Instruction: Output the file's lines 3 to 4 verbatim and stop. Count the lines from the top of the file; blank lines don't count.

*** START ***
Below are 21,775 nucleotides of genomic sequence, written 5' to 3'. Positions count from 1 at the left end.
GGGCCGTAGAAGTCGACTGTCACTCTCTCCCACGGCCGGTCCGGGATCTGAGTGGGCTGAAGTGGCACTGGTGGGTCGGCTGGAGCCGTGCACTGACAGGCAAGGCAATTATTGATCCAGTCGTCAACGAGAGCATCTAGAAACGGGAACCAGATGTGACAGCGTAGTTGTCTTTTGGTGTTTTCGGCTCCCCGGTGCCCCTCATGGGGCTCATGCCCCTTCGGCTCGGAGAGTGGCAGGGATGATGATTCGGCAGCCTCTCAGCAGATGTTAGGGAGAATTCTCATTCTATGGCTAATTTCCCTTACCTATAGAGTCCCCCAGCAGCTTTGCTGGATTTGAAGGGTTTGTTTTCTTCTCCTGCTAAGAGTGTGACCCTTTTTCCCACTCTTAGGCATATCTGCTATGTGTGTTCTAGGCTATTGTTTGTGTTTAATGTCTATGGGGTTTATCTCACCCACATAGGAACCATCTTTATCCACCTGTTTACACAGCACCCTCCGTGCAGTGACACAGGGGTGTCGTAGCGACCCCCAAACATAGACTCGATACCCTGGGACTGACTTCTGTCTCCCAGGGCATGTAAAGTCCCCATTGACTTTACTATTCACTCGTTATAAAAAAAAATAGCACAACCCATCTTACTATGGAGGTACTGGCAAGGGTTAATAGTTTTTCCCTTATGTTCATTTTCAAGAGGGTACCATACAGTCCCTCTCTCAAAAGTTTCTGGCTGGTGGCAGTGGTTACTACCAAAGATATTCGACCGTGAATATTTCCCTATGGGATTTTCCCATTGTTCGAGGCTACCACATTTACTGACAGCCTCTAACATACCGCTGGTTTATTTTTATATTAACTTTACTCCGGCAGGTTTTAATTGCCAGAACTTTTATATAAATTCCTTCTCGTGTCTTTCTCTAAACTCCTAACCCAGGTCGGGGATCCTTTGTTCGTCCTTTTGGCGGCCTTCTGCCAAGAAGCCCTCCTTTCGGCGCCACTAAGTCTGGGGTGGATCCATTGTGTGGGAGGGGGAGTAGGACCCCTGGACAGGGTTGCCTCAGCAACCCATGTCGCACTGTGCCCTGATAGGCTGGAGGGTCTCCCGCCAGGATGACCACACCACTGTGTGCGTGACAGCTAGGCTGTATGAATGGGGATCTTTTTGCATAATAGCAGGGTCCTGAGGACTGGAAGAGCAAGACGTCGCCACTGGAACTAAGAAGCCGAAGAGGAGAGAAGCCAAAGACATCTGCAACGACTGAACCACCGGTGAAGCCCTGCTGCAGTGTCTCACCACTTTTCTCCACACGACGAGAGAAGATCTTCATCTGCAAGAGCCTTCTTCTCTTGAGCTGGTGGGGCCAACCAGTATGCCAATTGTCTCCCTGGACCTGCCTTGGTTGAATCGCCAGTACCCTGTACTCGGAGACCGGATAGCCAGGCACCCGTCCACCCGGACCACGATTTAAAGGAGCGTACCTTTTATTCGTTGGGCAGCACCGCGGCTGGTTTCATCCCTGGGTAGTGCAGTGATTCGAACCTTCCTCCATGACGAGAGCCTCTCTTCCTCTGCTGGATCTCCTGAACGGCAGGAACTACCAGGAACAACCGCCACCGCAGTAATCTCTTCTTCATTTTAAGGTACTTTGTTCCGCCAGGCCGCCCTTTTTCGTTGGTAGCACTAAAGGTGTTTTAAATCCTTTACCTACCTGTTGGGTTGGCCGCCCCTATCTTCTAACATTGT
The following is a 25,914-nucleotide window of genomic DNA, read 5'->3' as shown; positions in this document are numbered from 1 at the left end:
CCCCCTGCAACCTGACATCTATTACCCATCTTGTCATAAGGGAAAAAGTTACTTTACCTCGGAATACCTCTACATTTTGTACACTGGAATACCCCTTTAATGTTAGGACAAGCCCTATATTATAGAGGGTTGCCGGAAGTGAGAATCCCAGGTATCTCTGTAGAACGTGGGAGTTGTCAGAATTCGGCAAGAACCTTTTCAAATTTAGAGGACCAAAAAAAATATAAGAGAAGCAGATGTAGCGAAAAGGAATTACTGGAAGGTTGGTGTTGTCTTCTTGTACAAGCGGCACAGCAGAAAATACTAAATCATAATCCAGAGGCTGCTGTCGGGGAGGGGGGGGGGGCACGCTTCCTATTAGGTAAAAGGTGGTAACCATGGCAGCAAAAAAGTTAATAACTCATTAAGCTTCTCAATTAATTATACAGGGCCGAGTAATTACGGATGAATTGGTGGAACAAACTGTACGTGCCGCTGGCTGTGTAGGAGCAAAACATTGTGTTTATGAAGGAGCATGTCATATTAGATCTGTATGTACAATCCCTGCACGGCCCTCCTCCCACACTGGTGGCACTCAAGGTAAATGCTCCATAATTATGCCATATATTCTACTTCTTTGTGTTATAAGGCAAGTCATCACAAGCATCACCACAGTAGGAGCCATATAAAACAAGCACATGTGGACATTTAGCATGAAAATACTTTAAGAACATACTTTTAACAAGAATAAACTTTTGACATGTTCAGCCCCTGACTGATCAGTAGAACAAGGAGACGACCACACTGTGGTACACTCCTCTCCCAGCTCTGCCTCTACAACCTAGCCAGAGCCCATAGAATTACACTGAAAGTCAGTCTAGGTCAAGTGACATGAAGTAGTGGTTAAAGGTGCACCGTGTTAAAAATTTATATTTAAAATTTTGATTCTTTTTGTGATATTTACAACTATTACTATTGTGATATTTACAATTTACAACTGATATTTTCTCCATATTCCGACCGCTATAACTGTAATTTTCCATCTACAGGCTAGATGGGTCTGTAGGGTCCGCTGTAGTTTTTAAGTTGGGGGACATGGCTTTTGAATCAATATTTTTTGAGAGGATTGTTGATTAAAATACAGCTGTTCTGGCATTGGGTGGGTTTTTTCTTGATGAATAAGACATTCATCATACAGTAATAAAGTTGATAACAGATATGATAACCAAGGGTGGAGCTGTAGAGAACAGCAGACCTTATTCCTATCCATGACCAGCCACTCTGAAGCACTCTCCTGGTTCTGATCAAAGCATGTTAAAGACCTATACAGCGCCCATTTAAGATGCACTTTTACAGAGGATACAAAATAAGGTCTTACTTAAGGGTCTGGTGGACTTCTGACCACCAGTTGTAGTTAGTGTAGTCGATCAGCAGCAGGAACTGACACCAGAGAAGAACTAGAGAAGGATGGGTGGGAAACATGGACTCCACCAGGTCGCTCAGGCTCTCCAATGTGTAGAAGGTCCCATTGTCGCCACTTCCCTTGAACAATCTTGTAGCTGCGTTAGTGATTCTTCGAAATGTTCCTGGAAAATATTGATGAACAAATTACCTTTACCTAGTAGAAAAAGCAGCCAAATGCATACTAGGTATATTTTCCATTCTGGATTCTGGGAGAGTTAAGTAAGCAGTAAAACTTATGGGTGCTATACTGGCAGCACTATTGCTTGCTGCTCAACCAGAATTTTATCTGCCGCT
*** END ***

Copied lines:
The following is a 25,914-nucleotide window of genomic DNA, read 5'->3' as shown; positions in this document are numbered from 1 at the left end:
CCCCCTGCAACCTGACATCTATTACCCATCTTGTCATAAGGGAAAAAGTTACTTTACCTCGGAATACCTCTACATTTTGTACACTGGAATACCCCTTTAATGTTAGGACAAGCCCTATATTATAGAGGGTTGCCGGAAGTGAGAATCCCAGGTATCTCTGTAGAACGTGGGAGTTGTCAGAATTCGGCAAGAACCTTTTCAAATTTAGAGGACCAAAAAAAATATAAGAGAAGCAGATGTAGCGAAAAGGAATTACTGGAAGGTTGGTGTTGTCTTCTTGTACAAGCGGCACAGCAGAAAATACTAAATCATAATCCAGAGGCTGCTGTCGGGGAGGGGGGGGGGGCACGCTTCCTATTAGGTAAAAGGTGGTAACCATGGCAGCAAAAAAGTTAATAACTCATTAAGCTTCTCAATTAATTATACAGGGCCGAGTAATTACGGATGAATTGGTGGAACAAACTGTACGTGCCGCTGGCTGTGTAGGAGCAAAACATTGTGTTTATGAAGGAGCATGTCATATTAGATCTGTATGTACAATCCCTGCACGGCCCTCCTCCCACACTGGTGGCACTCAAGGTAAATGCTCCATAATTATGCCATATATTCTACTTCTTTGTGTTATAAGGCAAGTCATCACAAGCATCACCACAGTAGGAGCCATATAAAACAAGCACATGTGGACATTTAGCATGAAAATACTTTAAGAACATACTTTTAACAAGAATAAACTTTTGACATGTTCAGCCCCTGACTGATCAGTAGAACAAGGAGACGACCACACTGTGGTACACTCCTCTCCCAGCTCTGCCTCTACAACCTAGCCAGAGCCCATAGAATTACACTGAAAGTCAGTCTAGGTCAAGTGACATGAAGTAGTGGTTAAAGGTGCACCGTGTTAAAAATTTATATTTAAAATTTTGATTCTTTTTGTGATATTTACAACTATTACTATTGTGATATTTACAATTTACAACTGATATTTTCTCCATATTCCGACCGCTATAACTGTAATTTTCCATCTACAGGCTAGATGGGTCTGTAGGGTCCGCTGTAGTTTTTAAGTTGGGGGACATGGCTTTTGAATCAATATTTTTTGAGAGGATTGTTGATTAAAATACAGCTGTTCTGGCATTGGGTGGGTTTTTTCTTGATGAATAAGACATTCATCATACAGTAATAAAGTTGATAACAGATATGATAACCAAGGGTGGAGCTGTAGAGAACAGCAGACCTTATTCCTATCCATGACCAGCCACTCTGAAGCACTCTCCTGGTTCTGATCAAAGCATGTTAAAGACCTATACAGCGCCCATTTAAGATGCACTTTTACAGAGGATACAAAATAAGGTCTTACTTAAGGGTCTGGTGGACTTCTGACCACCAGTTGTAGTTAGTGTAGTCGATCAGCAGCAGGAACTGACACCAGAGAAGAACTAGAGAAGGATGGGTGGGAAACATGGACTCCACCAGGTCGCTCAGGCTCTCCAATGTGTAGAAGGTCCCATTGTCGCCACTTCCCTTGAACAATCTTGTAGCTGCGTTAGTGATTCTTCGAAATGTTCCTGGAAAATATTGATGAACAAATTACCTTTACCTAGTAGAAAAAGCAGCCAAATGCATACTAGGTATATTTTCCATTCTGGATTCTGGGAGAGTTAAGTAAGCAGTAAAACTTATGGGTGCTATACTGGCAGCACTATTGCTTGCTGCTCAACCAGAATTTTATCTGCCGCT